Mrs Bryn Jones - A calming influence in the war years
Building continues under Mrs Bryn Jones’ leadership after 1942, despite the stringencies of war. A second storey on the north wing is completed; by 1944 new classrooms are being built and a kitchen and dining room are in the planning stages.
Mrs Bryn Jones tackles the problem of the hysteria that is caused by a feeling of insecurity – fathers leaving their families to join the war effort and teachers coming and going at random. (One young teacher leaves, without giving notice, on the back of her boyfriend’s motor cycle and never returns). The younger pupils are completely out of control.
Mrs Bryn Jones’ solution is as follows: she moves the smaller children into what is, in effect, the first St Mary’s Junior School, in one of the original wood-and-iron buildings; Mrs Maisie Cartwright becomes their de facto headmistress, and remains in this position until 1955.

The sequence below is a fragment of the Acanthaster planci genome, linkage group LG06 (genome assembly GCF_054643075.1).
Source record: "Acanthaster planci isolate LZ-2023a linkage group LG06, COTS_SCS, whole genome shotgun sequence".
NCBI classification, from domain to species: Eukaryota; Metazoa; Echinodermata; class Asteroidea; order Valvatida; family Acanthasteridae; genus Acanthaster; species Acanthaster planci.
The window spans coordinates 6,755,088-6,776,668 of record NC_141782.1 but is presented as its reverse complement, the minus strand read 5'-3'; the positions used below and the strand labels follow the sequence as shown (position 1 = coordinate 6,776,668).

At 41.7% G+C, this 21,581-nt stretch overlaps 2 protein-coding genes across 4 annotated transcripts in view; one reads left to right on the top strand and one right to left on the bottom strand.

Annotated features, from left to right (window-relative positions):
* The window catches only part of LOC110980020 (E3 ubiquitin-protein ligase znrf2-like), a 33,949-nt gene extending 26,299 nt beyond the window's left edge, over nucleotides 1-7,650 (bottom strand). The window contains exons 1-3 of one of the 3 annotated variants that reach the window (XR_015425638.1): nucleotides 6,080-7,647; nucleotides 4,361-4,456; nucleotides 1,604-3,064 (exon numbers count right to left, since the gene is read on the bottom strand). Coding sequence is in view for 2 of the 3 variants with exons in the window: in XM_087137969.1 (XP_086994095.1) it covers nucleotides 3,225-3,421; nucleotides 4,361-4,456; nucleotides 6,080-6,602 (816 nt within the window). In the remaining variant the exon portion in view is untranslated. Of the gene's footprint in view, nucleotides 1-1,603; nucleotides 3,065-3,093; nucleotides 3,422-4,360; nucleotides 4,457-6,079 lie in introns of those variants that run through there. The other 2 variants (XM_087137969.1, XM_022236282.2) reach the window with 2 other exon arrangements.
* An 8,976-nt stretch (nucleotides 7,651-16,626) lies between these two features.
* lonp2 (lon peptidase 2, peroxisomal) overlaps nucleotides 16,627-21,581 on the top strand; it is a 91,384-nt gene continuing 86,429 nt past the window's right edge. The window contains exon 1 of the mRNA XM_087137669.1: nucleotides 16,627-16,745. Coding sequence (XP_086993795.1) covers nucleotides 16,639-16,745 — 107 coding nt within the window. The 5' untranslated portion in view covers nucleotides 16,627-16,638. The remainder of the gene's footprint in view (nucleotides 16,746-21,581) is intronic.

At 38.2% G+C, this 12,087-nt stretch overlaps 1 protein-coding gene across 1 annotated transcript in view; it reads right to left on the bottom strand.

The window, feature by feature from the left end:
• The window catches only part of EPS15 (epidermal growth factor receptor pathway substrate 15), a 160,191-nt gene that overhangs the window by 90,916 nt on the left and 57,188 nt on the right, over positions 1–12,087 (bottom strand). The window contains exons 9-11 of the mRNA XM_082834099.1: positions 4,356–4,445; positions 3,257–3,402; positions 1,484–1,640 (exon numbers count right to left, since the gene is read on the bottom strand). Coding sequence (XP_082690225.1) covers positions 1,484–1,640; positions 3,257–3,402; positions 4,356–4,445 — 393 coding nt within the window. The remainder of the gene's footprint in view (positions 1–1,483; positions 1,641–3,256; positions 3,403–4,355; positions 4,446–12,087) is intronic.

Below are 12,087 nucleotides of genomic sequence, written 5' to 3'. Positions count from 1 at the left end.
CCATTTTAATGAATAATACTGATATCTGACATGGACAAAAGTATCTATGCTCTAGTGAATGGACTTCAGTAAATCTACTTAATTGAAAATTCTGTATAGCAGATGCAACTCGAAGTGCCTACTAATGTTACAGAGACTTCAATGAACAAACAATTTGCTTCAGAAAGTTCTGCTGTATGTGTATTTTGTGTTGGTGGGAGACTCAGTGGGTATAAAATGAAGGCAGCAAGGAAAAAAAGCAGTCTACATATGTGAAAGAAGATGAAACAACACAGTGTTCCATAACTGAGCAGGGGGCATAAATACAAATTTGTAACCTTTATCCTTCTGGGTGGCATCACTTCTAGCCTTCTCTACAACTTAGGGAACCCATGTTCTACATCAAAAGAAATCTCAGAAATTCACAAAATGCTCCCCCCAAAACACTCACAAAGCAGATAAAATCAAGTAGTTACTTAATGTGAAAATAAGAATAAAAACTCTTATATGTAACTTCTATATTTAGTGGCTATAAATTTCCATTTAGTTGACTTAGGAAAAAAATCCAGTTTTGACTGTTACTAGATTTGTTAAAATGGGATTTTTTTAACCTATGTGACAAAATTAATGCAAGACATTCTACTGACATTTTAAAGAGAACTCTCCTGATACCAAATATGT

Mrs Bryn Jones gives the seniors more responsibility around money matters and takes them to visit soldiers in Baragwaneth Hospital, bearing gifts of socks and cigarettes.
For practical reasons, the chapel is relocated to a room in the north wing; the little stable chapel has stirred many a girl’s imagination and its abandonment suggests a new reality in keeping with Mrs Bryn Jones’ no-nonsense attitude. She advises the girls in assembly on how to look confident by standing straight, with their shoulders back and their busts out. She encourages the dramatic aspirations of the girls and tries to strengthen their competitive spirit on the sports’ fields – she thinks they are rather feeble at tennis and hockey.
When the war is finally over, the girls are able to relax and socialise with boys from St John’s College, and challenge them to games of hockey.